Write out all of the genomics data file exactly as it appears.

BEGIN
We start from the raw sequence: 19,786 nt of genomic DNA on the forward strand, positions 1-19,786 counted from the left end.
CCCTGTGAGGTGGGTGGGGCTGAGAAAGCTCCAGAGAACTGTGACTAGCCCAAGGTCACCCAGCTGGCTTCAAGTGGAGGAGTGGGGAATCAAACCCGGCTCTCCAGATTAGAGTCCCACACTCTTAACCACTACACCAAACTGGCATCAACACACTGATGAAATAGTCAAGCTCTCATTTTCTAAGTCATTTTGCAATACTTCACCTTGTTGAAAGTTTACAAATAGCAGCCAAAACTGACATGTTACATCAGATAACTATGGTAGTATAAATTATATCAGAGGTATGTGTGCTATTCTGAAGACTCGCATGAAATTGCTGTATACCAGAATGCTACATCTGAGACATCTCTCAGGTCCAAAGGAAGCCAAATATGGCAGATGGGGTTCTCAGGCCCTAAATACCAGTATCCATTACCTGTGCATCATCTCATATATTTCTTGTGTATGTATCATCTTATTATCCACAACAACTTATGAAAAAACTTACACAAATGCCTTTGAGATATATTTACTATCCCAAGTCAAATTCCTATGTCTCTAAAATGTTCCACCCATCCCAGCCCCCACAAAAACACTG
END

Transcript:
We start from the raw sequence: 19,786 nt of genomic DNA on the forward strand, positions 1-19,786 counted from the left end.
CCCTGTGAGGTGGGTGGGGCTGAGAAAGCTCCAGAGAACTGTGACTAGCCCAAGGTCACCCAGCTGGCTTCAAGTGGAGGAGTGGGGAATCAAACCCGGCTCTCCAGATTAGAGTCCCACACTCTTAACCACTACACCAAACTGGCATCAACACACTGATGAAATAGTCAAGCTCTCATTTTCTAAGTCATTTTGCAATACTTCACCTTGTTGAAAGTTTACAAATAGCAGCCAAAACTGACATGTTACATCAGATAACTATGGTAGTATAAATTATATCAGAGGTATGTGTGCTATTCTGAAGACTCGCATGAAATTGCTGTATACCAGAATGCTACATCTGAGACATCTCTCAGGTCCAAAGGAAGCCAAATATGGCAGATGGGGTTCTCAGGCCCTAAATACCAGTATCCATTACCTGTGCATCATCTCATATATTTCTTGTGTATGTATCATCTTATTATCCACAACAACTTATGAAAAAACTTACACAAATGCCTTTGAGATATATTTACTATCCCAAGTCAAATTCCTATGTCTCTAAAATGTTCCACCCATCCCAGCCCCCACAAAAACACTG